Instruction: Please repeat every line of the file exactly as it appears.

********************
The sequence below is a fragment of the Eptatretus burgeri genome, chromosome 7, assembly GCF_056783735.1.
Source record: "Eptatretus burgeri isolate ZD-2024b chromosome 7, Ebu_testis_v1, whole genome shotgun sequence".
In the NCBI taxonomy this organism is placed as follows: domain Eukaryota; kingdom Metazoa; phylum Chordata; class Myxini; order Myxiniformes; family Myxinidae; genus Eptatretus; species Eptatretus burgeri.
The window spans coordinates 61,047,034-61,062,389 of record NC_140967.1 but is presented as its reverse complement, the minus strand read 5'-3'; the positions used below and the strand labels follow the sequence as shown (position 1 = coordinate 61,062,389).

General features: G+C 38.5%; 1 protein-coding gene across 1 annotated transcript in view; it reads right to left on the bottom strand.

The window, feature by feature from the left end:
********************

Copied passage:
The sequence below is a fragment of the Eptatretus burgeri genome, chromosome 7, assembly GCF_056783735.1.
Source record: "Eptatretus burgeri isolate ZD-2024b chromosome 7, Ebu_testis_v1, whole genome shotgun sequence".
In the NCBI taxonomy this organism is placed as follows: domain Eukaryota; kingdom Metazoa; phylum Chordata; class Myxini; order Myxiniformes; family Myxinidae; genus Eptatretus; species Eptatretus burgeri.
The window spans coordinates 61,047,034-61,062,389 of record NC_140967.1 but is presented as its reverse complement, the minus strand read 5'-3'; the positions used below and the strand labels follow the sequence as shown (position 1 = coordinate 61,062,389).

General features: G+C 38.5%; 1 protein-coding gene across 1 annotated transcript in view; it reads right to left on the bottom strand.

The window, feature by feature from the left end: